04/30/2012 - Coach Chuck Pagano on drafting Luck: "I feel like the luckiest man in the world right now. You know, it's obviously a great time, an exciting time. We've got our man in the fold. We feel like, most everybody felt like it was a foregone conclusion months ago, but I tip my hat to (general manager) Ryan (Grigson) and Tommy Telesco and the rest of the scouting staff. You can't imagine the hours, the man hours that went into this process. Not only evaluating the quarterbacks and Andrew and going through that whole process, but everything else in this draft. They did a fantastic job and what we found out in the end was again what everybody thought was a foregone conclusion. We did get the very best football player, the very best quarterback in this year's draft. We feel great about Andrew being in the fold." - The Sports Xchange
It seemed appropriate for a long time that Luck was hailed as the second coming of Peyton Manning, even if that isn't technically accurate.
After all, Indianapolis has the first pick in the draft and that second-coming stuff goes hand-in-hand with Luck being considered the logical heir to the cerebral offense Manning ran so well for the Colts. But Luck isn't exactly Manning. And, after considerable changes, the Colts aren't the same Colts.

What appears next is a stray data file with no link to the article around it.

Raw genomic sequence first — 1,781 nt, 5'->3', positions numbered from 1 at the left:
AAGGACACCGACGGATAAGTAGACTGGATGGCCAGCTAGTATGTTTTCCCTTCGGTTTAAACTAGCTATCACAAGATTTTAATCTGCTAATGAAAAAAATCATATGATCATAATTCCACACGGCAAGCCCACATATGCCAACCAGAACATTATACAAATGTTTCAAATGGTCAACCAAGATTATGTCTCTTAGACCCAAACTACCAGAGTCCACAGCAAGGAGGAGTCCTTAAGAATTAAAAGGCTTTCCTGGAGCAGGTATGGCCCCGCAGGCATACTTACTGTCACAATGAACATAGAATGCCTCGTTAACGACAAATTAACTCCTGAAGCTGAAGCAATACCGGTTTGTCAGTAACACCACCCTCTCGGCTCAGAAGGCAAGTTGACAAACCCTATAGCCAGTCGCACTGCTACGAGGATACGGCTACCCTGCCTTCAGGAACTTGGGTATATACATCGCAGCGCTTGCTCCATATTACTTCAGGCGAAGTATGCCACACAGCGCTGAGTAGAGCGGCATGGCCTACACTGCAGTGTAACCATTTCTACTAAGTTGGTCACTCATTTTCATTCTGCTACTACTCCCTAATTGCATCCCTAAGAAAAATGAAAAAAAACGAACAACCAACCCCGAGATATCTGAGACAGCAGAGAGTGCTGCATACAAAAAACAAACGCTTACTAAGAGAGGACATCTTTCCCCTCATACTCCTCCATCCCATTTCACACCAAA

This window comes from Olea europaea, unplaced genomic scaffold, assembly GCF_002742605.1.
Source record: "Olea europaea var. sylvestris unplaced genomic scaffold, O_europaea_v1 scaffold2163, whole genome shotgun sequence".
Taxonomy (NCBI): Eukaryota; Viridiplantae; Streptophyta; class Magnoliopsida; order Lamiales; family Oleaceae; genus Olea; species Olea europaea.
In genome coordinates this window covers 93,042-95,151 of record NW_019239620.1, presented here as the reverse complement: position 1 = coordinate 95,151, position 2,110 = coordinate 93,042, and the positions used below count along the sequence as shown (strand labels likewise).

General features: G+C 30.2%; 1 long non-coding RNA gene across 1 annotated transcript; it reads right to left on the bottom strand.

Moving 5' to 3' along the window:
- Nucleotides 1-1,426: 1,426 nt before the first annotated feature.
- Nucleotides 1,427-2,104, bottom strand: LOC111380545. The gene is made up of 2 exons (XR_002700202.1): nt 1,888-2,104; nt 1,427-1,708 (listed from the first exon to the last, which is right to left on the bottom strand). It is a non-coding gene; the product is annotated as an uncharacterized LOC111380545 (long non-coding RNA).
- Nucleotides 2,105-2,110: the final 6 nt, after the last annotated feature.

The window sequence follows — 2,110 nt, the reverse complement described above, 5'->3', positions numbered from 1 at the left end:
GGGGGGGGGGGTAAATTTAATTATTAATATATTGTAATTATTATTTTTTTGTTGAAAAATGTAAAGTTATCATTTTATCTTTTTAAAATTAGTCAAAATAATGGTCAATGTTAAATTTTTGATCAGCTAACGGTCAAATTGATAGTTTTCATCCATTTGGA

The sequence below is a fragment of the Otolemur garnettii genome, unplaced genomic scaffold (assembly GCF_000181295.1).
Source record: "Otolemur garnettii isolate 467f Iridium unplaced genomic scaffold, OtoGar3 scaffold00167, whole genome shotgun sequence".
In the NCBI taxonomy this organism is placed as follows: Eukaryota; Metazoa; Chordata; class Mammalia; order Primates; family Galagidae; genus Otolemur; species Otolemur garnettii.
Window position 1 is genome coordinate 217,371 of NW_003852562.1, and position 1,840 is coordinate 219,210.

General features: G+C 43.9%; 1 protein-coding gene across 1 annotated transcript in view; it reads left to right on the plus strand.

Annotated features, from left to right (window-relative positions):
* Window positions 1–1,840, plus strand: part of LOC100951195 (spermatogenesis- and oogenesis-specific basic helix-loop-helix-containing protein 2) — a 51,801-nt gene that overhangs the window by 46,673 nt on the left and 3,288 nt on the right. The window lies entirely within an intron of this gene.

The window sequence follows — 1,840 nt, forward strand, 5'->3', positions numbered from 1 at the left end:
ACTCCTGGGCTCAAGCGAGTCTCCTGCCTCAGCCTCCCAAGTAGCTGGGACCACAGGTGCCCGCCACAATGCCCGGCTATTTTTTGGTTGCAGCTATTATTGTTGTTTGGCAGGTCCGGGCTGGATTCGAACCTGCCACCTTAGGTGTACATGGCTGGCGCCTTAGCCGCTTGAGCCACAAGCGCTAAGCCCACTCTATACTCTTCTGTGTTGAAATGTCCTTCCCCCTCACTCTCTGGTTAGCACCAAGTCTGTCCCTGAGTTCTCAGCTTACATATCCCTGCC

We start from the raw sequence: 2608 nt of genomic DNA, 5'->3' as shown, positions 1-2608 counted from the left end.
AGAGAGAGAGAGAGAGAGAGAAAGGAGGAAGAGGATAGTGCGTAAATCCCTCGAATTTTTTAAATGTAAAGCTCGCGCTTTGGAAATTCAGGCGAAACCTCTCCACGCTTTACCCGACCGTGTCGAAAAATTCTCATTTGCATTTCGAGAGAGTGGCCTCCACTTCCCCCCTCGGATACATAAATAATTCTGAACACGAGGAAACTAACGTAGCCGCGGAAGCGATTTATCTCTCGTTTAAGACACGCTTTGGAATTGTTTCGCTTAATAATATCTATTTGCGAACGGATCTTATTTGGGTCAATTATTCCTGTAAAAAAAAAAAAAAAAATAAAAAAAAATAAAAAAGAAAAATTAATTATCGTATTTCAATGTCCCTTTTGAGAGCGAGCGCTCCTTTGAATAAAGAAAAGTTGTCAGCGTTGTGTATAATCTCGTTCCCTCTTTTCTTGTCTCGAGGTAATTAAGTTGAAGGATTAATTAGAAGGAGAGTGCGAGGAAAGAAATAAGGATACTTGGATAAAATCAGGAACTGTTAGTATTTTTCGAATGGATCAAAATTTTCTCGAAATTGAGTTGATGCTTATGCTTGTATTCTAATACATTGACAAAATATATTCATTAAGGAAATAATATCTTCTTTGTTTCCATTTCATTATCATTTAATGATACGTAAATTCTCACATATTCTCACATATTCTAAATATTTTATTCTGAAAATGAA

So that begs the question -- are Luck and the Colts still a logical match?
Team owner Robert Irsay tweets all the right things about Luck, especially after the quarterbacks team visit. And as the draft draws closer the inevitable sequence of events should be (1) reports that Luck is indeed the Colts pick, (2) verification in an Irsay tweet that this is true, (3) and perhaps announcement of a signed contract. And, finally, Luck should be No. 1 after finishing second in two Heisman Trophy votes where he was expected to win at least once.
Last year he yielded the Heisman to Baylor quarterback Robert Griffin III, who is listed behind Luck on almost every draft list, including that of NFLDraftScout.com. But since the end of the season, more scouts questioned whether Luck really is a better pro prospect than the athletic RG3. Most still concede Luck is the safer pick.
To be clear, Luck is a truly exceptional athlete himself, with workout results similar to those of Cam Newton. He is the son of Oliver Luck, former Detroit Lions and Houston Oilers quarterback and current Athletic Director at West Virginia, and masterfully manipulated a pro-style offense coached until last year by former NFL quarterback Jim Harbaugh, now with the 49ers.
Luck can make every throw required, but, like almost everyone else, doesn't play with the urgency of Manning. His athleticism, genetics and coaching resulted in amazing college statistics. He completed 713 of 1,064 passes (67 percent) for 9,430 yards, 82 touchdowns, 22 interceptions and a passer rating of 162.8.
And, while those are spectacular stats, Luck is expected finally to be the No. 1 because he is the safe pick.